3.24 – 6.18.2023

Bepunu Kayapó is a powerful filmmaker, sensitive and attentive to his people's traditions. He lives in the Moikarakô village, city of São Félix do Xingu, in Pará state, focusing his lens on the Mebengokré-Kayapó territory and from there to the world.

In 2023, Museu de Arte de São Paulo Assis Chateaubriand (MASP) turns its gaze to Indigenous peoples and presents the short films Menire Djê and Mê’Ok: Our Painting, both with the participation of the Kayapó-Mebengokré people, highlighting the presence of filmmaker Bepunu in the whole production process. They are documentaries that complement each other in their accounts of the ancestral art of body painting, a traditional practice led by the menires, as women are called in the Mebengokré language.

Menire Djê (2019) is a feature film that resulted from a qualification workshop for new filmmakers in the Moikarakô village. The lens focuses on the details of genipap ink production: harvesting the fruit, peeling it, grating it, grinding it, and mixing it with charcoal until the ink attains the thickness needed to apply to bodies—a knowledge conveyed for millennia from elders to new generations.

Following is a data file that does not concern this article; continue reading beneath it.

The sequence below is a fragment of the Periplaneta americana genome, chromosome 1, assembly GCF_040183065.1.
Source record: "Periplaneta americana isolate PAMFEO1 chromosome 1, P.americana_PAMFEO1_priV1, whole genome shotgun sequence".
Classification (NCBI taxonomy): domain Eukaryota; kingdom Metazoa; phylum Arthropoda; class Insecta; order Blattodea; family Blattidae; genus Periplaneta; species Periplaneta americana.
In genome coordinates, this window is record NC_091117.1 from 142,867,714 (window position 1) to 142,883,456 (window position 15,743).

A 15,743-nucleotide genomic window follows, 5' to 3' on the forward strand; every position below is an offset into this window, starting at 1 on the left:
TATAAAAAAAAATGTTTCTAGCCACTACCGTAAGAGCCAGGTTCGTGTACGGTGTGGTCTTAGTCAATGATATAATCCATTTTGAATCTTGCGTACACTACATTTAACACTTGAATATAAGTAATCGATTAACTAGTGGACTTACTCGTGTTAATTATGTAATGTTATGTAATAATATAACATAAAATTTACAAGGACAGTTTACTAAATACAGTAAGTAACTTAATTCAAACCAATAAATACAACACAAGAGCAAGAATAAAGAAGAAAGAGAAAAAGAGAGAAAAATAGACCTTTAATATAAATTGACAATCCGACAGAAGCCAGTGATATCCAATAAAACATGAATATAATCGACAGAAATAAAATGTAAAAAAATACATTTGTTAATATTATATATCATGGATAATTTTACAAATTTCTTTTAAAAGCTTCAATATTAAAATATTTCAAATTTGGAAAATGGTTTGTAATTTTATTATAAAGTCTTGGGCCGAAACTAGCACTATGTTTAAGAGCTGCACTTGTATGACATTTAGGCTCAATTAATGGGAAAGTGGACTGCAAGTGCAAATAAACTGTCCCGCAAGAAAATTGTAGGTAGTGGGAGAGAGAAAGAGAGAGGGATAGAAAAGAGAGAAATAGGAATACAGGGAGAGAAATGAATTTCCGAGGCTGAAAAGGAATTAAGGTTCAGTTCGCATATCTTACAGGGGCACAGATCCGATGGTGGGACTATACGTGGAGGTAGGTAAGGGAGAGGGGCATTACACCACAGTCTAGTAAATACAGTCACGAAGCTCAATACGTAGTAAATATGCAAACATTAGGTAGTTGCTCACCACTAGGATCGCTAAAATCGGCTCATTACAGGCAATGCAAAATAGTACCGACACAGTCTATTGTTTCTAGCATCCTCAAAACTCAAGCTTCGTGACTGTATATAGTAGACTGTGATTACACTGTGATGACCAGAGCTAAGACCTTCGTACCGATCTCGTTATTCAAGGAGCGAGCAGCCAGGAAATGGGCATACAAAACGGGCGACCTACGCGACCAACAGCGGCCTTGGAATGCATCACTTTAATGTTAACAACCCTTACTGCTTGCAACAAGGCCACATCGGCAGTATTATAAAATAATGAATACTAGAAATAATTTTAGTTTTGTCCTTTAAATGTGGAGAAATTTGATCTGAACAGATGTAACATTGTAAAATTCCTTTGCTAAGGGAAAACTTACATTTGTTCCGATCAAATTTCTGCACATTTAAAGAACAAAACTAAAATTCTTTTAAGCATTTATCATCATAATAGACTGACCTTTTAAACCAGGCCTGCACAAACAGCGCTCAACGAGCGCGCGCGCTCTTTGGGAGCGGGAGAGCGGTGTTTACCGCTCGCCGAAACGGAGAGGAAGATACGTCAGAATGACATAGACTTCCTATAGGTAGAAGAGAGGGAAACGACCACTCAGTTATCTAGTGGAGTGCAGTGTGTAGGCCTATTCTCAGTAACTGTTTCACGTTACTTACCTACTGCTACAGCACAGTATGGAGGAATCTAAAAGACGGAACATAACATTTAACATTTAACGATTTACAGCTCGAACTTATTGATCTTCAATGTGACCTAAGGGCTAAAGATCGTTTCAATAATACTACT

Mê’Ok: Nossa pintura (2014) is an extension of the conversations presented in Menire Djê. Produced by Museu do Índio (Indigenous Museum) in Rio de Janeiro, with the leadership of Bepunu and other people from the Kayapó ethnic group from the south of Pará, the short film has been shown in several spaces in Brazil and abroad, dialoguing with the Mebengokré cosmological world from the universe of graphics, which are presented in a complete process: from the preparation of the genipap and urucum (annatto) inks to the careful ritual of painting the bodies. The lens’ focus opens and the accounts expand, dealing with an ancestral art that unveils little-known but very significant aspects of the daily life and cosmopower of that people.

Video Room: Bepunu Mebengokré Collective is curated by Edson Kayapó, assistant curator of indigenous art, MASP.

Throughout 2023, the Video Room’s programming integrates the cycle of Indigenous Histories at MASP and includes shows by the Bepunu Mebengokré Collective, Sky Hopinka, Brook Andrew, Glicéria Tupinambá and Alexandre Mortágua, and Cecília Vicuña.